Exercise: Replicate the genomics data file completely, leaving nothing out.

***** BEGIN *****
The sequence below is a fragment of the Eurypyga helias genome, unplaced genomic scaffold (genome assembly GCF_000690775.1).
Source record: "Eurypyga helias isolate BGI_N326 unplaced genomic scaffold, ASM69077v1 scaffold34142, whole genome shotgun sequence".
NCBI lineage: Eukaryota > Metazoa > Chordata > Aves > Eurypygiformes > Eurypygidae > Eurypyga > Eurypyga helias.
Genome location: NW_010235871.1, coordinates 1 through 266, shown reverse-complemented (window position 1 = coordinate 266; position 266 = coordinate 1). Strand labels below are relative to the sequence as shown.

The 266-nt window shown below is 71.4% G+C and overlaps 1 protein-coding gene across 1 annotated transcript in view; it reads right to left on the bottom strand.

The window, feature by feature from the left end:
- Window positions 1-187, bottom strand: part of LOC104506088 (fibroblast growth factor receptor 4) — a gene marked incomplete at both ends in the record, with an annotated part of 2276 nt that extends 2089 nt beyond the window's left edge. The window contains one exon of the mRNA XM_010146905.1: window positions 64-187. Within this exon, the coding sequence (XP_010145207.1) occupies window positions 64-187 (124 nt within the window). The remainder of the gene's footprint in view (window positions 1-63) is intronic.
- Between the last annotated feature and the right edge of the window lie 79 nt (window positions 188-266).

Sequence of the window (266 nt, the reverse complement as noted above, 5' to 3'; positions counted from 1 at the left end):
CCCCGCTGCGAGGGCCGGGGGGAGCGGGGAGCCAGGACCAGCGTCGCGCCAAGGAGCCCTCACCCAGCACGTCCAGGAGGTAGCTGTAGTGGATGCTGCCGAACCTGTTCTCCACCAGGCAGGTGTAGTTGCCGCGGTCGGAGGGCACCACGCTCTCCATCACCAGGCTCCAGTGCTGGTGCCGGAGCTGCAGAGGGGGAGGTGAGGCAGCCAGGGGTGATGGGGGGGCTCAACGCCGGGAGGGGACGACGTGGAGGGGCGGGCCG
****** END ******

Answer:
The sequence below is a fragment of the Eurypyga helias genome, unplaced genomic scaffold (genome assembly GCF_000690775.1).
Source record: "Eurypyga helias isolate BGI_N326 unplaced genomic scaffold, ASM69077v1 scaffold34142, whole genome shotgun sequence".
NCBI lineage: Eukaryota > Metazoa > Chordata > Aves > Eurypygiformes > Eurypygidae > Eurypyga > Eurypyga helias.
Genome location: NW_010235871.1, coordinates 1 through 266, shown reverse-complemented (window position 1 = coordinate 266; position 266 = coordinate 1). Strand labels below are relative to the sequence as shown.

The 266-nt window shown below is 71.4% G+C and overlaps 1 protein-coding gene across 1 annotated transcript in view; it reads right to left on the bottom strand.

The window, feature by feature from the left end:
- Window positions 1-187, bottom strand: part of LOC104506088 (fibroblast growth factor receptor 4) — a gene marked incomplete at both ends in the record, with an annotated part of 2276 nt that extends 2089 nt beyond the window's left edge. The window contains one exon of the mRNA XM_010146905.1: window positions 64-187. Within this exon, the coding sequence (XP_010145207.1) occupies window positions 64-187 (124 nt within the window). The remainder of the gene's footprint in view (window positions 1-63) is intronic.
- Between the last annotated feature and the right edge of the window lie 79 nt (window positions 188-266).

Sequence of the window (266 nt, the reverse complement as noted above, 5' to 3'; positions counted from 1 at the left end):
CCCCGCTGCGAGGGCCGGGGGGAGCGGGGAGCCAGGACCAGCGTCGCGCCAAGGAGCCCTCACCCAGCACGTCCAGGAGGTAGCTGTAGTGGATGCTGCCGAACCTGTTCTCCACCAGGCAGGTGTAGTTGCCGCGGTCGGAGGGCACCACGCTCTCCATCACCAGGCTCCAGTGCTGGTGCCGGAGCTGCAGAGGGGGAGGTGAGGCAGCCAGGGGTGATGGGGGGGCTCAACGCCGGGAGGGGACGACGTGGAGGGGCGGGCCG